Will “Train Control Technician” be Replaced By Robots? 🤔
90% Chance of Automation
“Train Control Technician” will probably be replaced by robots.
This job is ranked #543 out of #702. A higher ranking (i.e., a lower number) means the job is less likely to be replaced.
Install, inspect, test, maintain, or repair electric gate crossings, signals, signal equipment, track switches, section lines, or intercommunications systems within a railroad system.
- The SOC (Standard Occupational Classification) code is 49-9097.00
- The Mean Annual Wage in the U.S. is $ 62,710.00
- The Mean Hourly Wage is $ 30.00
- Currently, there are 8,680 people on this job
☝️ Information based on the reference occupation “Signal and Track Switch Repairers”.
Also Known As…
- Signal and Track Switch Repairers
- Train Control Electronic Technician
- Signal Technician
- Signal System Testing Maintainer
- Signal Supervisor
- Signal Maintenance Technician
- Signal Maintainer
- Signal Inspector
- Signal and Communications Maintainer
- Train Control Technician
- Third Rail Installer
- Signal Mechanic
- Register Repairer
- Railway Signal Technician
- Railroad Signal Technician
- Railroad Crossing Protection Maintainer
- Rail Signal Mechanic
- Rail Signal Designer
- Light Rail Signal Technician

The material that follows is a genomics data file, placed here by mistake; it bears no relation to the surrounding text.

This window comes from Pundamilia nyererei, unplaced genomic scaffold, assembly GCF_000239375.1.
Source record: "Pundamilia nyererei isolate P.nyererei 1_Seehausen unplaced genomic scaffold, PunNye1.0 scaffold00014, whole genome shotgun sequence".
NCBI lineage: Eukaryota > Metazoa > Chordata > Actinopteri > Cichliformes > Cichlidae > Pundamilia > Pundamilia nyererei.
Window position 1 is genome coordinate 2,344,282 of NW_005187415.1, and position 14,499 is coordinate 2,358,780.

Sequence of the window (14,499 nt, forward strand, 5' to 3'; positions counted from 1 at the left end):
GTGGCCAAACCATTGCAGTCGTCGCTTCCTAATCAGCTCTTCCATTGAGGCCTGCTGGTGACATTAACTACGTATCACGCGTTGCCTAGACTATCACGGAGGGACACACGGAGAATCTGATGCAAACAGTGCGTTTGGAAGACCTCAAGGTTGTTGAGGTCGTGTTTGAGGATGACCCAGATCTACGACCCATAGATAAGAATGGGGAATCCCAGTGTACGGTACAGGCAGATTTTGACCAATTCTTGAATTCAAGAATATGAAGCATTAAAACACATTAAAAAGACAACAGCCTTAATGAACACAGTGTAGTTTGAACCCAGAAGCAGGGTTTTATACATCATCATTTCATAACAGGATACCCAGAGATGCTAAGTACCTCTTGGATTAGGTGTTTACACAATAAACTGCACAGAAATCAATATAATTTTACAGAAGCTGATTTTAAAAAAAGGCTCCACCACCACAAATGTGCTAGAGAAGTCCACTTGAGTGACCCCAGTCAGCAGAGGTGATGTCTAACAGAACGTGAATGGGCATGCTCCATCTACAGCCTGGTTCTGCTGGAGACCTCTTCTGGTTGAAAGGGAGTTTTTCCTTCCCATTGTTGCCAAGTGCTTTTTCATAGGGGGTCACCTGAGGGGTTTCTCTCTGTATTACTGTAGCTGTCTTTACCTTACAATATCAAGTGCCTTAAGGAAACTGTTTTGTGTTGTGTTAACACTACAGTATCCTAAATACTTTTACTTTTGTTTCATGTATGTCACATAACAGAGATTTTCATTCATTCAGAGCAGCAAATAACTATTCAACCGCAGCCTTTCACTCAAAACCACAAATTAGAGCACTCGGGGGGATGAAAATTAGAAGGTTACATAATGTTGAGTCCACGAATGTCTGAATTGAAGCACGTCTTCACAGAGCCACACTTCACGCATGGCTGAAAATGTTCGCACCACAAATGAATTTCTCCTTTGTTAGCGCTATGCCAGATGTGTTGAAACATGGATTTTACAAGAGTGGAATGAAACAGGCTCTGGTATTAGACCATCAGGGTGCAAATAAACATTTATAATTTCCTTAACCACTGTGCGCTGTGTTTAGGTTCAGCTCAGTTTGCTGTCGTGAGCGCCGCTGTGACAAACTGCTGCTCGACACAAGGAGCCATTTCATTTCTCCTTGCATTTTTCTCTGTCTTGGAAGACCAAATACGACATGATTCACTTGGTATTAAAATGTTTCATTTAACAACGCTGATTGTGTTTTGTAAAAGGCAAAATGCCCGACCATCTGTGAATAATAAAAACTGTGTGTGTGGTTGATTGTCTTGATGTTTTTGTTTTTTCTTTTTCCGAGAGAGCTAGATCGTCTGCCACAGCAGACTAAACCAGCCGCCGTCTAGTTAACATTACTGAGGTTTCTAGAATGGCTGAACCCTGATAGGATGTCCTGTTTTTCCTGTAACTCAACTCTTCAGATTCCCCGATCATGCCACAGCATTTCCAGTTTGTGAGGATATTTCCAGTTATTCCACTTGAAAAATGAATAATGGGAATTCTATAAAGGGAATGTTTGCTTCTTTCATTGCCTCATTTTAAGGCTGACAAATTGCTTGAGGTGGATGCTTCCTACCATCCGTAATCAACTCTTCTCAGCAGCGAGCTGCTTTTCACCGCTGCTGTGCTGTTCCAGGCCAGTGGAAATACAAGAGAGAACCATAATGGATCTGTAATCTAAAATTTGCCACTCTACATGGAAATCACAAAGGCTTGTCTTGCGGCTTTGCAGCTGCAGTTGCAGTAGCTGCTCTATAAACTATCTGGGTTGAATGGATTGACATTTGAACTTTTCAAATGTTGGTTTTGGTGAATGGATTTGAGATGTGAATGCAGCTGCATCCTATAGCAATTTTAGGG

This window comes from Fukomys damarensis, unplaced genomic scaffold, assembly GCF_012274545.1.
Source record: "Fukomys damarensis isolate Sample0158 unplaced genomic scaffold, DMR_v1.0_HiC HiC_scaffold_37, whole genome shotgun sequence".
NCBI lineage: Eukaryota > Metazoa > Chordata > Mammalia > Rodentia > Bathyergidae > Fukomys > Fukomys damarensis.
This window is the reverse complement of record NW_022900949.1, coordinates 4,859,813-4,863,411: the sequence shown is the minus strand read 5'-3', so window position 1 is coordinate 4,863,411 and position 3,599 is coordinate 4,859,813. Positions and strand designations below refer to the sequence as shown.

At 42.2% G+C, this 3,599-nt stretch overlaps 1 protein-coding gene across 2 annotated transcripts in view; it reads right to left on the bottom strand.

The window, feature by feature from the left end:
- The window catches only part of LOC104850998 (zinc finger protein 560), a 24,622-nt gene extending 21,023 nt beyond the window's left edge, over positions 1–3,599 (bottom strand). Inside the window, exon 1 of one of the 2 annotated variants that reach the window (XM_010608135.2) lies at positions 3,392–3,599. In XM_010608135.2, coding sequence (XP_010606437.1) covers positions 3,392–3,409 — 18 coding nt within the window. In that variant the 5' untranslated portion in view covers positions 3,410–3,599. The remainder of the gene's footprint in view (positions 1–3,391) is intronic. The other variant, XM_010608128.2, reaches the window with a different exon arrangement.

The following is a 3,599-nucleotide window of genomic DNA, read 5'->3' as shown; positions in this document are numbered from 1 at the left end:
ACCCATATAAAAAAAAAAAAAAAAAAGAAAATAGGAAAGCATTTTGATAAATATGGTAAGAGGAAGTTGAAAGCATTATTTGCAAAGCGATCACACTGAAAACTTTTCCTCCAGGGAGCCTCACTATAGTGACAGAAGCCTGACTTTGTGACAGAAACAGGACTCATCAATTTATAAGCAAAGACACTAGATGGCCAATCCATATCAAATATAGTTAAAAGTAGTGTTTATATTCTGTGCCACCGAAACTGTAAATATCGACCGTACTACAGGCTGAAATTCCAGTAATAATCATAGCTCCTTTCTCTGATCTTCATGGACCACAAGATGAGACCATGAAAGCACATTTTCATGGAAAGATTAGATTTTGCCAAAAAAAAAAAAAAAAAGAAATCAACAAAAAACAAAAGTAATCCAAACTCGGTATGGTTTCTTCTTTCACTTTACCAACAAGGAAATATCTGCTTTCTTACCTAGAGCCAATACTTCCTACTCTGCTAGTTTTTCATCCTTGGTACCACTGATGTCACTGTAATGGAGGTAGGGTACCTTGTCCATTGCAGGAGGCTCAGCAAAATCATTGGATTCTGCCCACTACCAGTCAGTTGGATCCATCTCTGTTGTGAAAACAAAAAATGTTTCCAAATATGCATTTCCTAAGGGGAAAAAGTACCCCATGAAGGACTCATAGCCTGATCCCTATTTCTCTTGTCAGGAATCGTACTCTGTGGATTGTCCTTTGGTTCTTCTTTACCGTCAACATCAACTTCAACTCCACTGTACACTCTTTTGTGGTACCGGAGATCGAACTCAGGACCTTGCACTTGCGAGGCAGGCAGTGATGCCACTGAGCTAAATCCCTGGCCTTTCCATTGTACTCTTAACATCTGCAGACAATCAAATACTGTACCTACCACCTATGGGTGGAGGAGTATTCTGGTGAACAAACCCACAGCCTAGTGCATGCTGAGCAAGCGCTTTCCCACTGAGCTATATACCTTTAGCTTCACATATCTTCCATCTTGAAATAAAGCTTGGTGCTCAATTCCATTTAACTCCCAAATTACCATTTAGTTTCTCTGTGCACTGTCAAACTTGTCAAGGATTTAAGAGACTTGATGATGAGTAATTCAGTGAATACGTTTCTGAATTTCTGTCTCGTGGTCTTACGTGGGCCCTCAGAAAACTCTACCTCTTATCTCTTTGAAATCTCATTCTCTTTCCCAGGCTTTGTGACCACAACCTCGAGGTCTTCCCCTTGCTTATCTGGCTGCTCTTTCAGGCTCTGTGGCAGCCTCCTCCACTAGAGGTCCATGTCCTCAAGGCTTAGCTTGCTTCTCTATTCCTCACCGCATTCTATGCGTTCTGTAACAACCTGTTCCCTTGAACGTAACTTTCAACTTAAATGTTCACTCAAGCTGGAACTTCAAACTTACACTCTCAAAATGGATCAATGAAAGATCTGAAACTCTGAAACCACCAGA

- Gate Technician
- Electronic Train Control Technician
- Electric Track Switch Maintainer
- Communications Maintainer
Tasks for “Train Control Technician”
- Inspect electrical units of railroad grade crossing gates and repair loose bolts and defective electrical connections and parts.
- Maintain high tension lines, de-energizing lines for power companies when repairs are requested.
- Inspect, maintain, and replace batteries as needed.
- Test air lines and air cylinders on pneumatically operated gates.
- Inspect and test operation, mechanical parts, and circuitry of gate crossings, signals, and signal equipment such as interlocks and hotbox detectors.
- Drive motor vehicles to job sites.
- Inspect switch-controlling mechanisms on trolley wires and in track beds, using hand tools and test equipment.
- Lubricate moving parts on gate-crossing mechanisms and swinging signals.
- Replace defective wiring, broken lenses, or burned-out light bulbs.
- Install, inspect, maintain, and repair various railroad service equipment on the road or in the shop, including railroad signal systems.
- Tighten loose bolts, using wrenches, and test circuits and connections by opening and closing gates.
- Record and report information about mileage or track inspected, repairs performed, and equipment requiring replacement.
- Clean lenses of lamps with cloths and solvents.
Related Technology & Tools
- Inkjet computer printers
- Hotbox detectors
- Power grinders
- Audio spectrum analyzers
- Multipurpose hammers
- Inkjet fax machines
- Wheel forklifts
- Multi-tip screwdrivers
- Switch machines
- Frequency specific volt meters
- Digital oscilloscopes
- Relay testers
- Wire crimpers
- Laptop computers
- Brush cutting equipment
- Digital still cameras
- Mechanical lifts
- Clamp-on ammeters
- Switch obstruction gauges
- Terminal post wrenches
- Power drills
- Articulating aerial lift equipment
- Slip joint pliers
- Digital voltage meters
- Closed circuit television CCTV systems
- Digital timers
- Adjustable hand wrenches
- Spectrum analyzers
- Personal computers
- Web browser software
- Microsoft Outlook
- Microsoft Excel
- Microsoft Word
- Microsoft PowerPoint
- Maintenance management software